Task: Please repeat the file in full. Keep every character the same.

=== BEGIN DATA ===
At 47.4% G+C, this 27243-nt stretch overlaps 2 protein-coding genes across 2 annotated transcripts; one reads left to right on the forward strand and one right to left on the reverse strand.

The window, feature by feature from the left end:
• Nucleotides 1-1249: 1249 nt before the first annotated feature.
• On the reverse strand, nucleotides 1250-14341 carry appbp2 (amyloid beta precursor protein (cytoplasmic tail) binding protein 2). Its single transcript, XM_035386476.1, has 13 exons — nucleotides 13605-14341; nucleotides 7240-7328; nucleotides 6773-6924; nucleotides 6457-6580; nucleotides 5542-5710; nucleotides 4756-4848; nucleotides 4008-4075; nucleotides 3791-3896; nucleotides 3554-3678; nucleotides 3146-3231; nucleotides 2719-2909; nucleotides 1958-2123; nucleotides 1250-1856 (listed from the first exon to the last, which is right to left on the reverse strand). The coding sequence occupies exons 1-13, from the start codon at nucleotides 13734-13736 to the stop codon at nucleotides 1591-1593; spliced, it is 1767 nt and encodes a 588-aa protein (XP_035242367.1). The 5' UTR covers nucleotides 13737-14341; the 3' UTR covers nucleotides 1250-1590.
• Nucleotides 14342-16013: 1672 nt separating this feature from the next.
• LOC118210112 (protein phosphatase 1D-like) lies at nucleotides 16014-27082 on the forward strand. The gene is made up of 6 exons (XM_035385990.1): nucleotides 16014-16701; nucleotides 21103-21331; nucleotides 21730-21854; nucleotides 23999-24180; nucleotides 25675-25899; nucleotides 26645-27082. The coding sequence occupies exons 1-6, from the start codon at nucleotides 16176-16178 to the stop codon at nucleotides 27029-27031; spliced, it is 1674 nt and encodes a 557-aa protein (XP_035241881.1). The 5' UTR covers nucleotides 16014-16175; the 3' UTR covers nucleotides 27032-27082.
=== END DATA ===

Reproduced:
At 47.4% G+C, this 27243-nt stretch overlaps 2 protein-coding genes across 2 annotated transcripts; one reads left to right on the forward strand and one right to left on the reverse strand.

The window, feature by feature from the left end:
• Nucleotides 1-1249: 1249 nt before the first annotated feature.
• On the reverse strand, nucleotides 1250-14341 carry appbp2 (amyloid beta precursor protein (cytoplasmic tail) binding protein 2). Its single transcript, XM_035386476.1, has 13 exons — nucleotides 13605-14341; nucleotides 7240-7328; nucleotides 6773-6924; nucleotides 6457-6580; nucleotides 5542-5710; nucleotides 4756-4848; nucleotides 4008-4075; nucleotides 3791-3896; nucleotides 3554-3678; nucleotides 3146-3231; nucleotides 2719-2909; nucleotides 1958-2123; nucleotides 1250-1856 (listed from the first exon to the last, which is right to left on the reverse strand). The coding sequence occupies exons 1-13, from the start codon at nucleotides 13734-13736 to the stop codon at nucleotides 1591-1593; spliced, it is 1767 nt and encodes a 588-aa protein (XP_035242367.1). The 5' UTR covers nucleotides 13737-14341; the 3' UTR covers nucleotides 1250-1590.
• Nucleotides 14342-16013: 1672 nt separating this feature from the next.
• LOC118210112 (protein phosphatase 1D-like) lies at nucleotides 16014-27082 on the forward strand. The gene is made up of 6 exons (XM_035385990.1): nucleotides 16014-16701; nucleotides 21103-21331; nucleotides 21730-21854; nucleotides 23999-24180; nucleotides 25675-25899; nucleotides 26645-27082. The coding sequence occupies exons 1-6, from the start codon at nucleotides 16176-16178 to the stop codon at nucleotides 27029-27031; spliced, it is 1674 nt and encodes a 557-aa protein (XP_035241881.1). The 5' UTR covers nucleotides 16014-16175; the 3' UTR covers nucleotides 27032-27082.